11 June 2013 · Absolute IT
More than half of the ICT professionals currently working in New Zealand participated in our annual Remuneration Report. It draws on data from the more than 27,500 anonymous entries into our IT salary website itsalaries.co.nz and explores remuneration by skill-set, industry and sector.
The 2013 report reflects no change in the national base median salary, which remains at $75k, and national base rate per hour at $80, despite the fact that a more lucrative salary would be the thing that most ICT professionals would appreciate from their employer. Yet, 86% of ICT professionals already consider their place of work to be a good one.
The national base median remuneration from the report reflects the state we already know the economy to be in, it’s stabilising itself after the GFC.
The fact that the national median remuneration remains unchanged, yet a significant amount of employees are happy in their place of work can be put down to the fact that companies are thinking progressively and finding new ways to invest in their teams when they cannot offer higher remuneration.
This shift in thinking can be seen in the Absolute IT Remuneration Report, which shows the key areas where change can be seen is in the additional benefits offered to employees.
The report shows an increase in flexible working hours, company paid training, extra annual leave, health care subsidies, phone allowances, car allowances and stock options. 55% of all ICT staff now receive additional benefits as part of their remuneration package.
This is perhaps most important for smaller private sector companies to note (1-99 staff) because the median remuneration is up to 18% less in this sector, compared with others. The industry insiders at Absolute IT believe that part of the reason for this is because smaller businesses in the start-up phase are unable to compete with larger private companies and the public sector remuneration offers.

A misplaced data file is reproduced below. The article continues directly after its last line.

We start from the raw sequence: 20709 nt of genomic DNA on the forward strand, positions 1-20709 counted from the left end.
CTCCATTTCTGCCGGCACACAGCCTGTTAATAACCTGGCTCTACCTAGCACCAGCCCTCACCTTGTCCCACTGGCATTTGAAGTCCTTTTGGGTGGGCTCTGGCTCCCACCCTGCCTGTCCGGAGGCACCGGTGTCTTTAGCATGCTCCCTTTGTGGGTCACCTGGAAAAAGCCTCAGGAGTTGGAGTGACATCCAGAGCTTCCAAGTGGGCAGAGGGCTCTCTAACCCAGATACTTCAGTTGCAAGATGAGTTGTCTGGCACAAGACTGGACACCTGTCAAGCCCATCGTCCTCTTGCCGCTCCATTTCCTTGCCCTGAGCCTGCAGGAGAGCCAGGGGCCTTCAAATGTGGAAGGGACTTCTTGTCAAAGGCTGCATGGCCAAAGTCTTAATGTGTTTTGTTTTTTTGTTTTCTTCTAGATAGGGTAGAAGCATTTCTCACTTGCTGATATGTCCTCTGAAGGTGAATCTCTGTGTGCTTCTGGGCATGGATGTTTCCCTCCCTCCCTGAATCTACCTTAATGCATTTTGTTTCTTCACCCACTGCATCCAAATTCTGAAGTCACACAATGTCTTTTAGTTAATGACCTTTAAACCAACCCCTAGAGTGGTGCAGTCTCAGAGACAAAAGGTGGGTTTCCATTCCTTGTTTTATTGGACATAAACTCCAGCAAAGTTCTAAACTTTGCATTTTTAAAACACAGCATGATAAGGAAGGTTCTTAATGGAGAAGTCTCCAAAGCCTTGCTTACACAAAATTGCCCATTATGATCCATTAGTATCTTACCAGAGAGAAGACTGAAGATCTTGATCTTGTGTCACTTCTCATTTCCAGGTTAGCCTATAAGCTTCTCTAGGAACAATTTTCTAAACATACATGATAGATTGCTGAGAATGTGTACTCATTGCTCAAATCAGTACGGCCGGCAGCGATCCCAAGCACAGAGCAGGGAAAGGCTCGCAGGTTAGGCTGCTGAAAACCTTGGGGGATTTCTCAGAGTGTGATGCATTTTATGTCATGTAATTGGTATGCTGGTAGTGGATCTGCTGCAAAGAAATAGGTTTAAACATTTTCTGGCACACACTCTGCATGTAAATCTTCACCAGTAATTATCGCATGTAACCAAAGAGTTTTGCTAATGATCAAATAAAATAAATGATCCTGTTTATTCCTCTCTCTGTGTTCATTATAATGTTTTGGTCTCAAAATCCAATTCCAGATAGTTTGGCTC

Our Remuneration Report suggests a host of other options that could be offered to ICT employees if your company is in the start-up phase, most of which may be easier for smaller companies to supply – such as; flexible working hours, additional annual leave and stock options.
The average remuneration in the public sector has decreased, but much less noticeably so (-3%). This can be seen as a reflection of recent government changes. Larger private sector companies (100 + staff) is unchanged, but the not-for-profit sector has seen a 7% increase in its median salary. The increase is a sure sign that this sector is now another competitor for the ICT skills New Zealand is already short on.
Wellington still offers the highest median base remuneration, $81,000 against Auckland’s $75,000 with both Hamilton / Bay of Plenty and the Christchurch /South Island regions lower than this again ($69,000 and $70,000 respectively). The Industries offering the highest remuneration nationally for ICT professionals are utilities, financial services, legal, defence, telecommunications, transport & storage and professional services.
Regionally, Hamilton/Bay of Plenty has seen significant increases in its median base salary, up 6.9% since June 2012. Hamilton city is driving this increase, as the region cements itself as one of New Zealand’s fastest growing business centres and demand of ICT talent in the region grows.
We know that remuneration is important when attracting the best ICT talent, however it is also clear that this can be off-set by the additional benefits an employer can offer.
Previous reports we have compiled show that although your average ICT employee places the most value on remuneration, additional benefits follows at a close second. Allowing your staff more freedom with working hours, annual leave and other benefits, can make all the difference when it comes to attracting and retaining talent.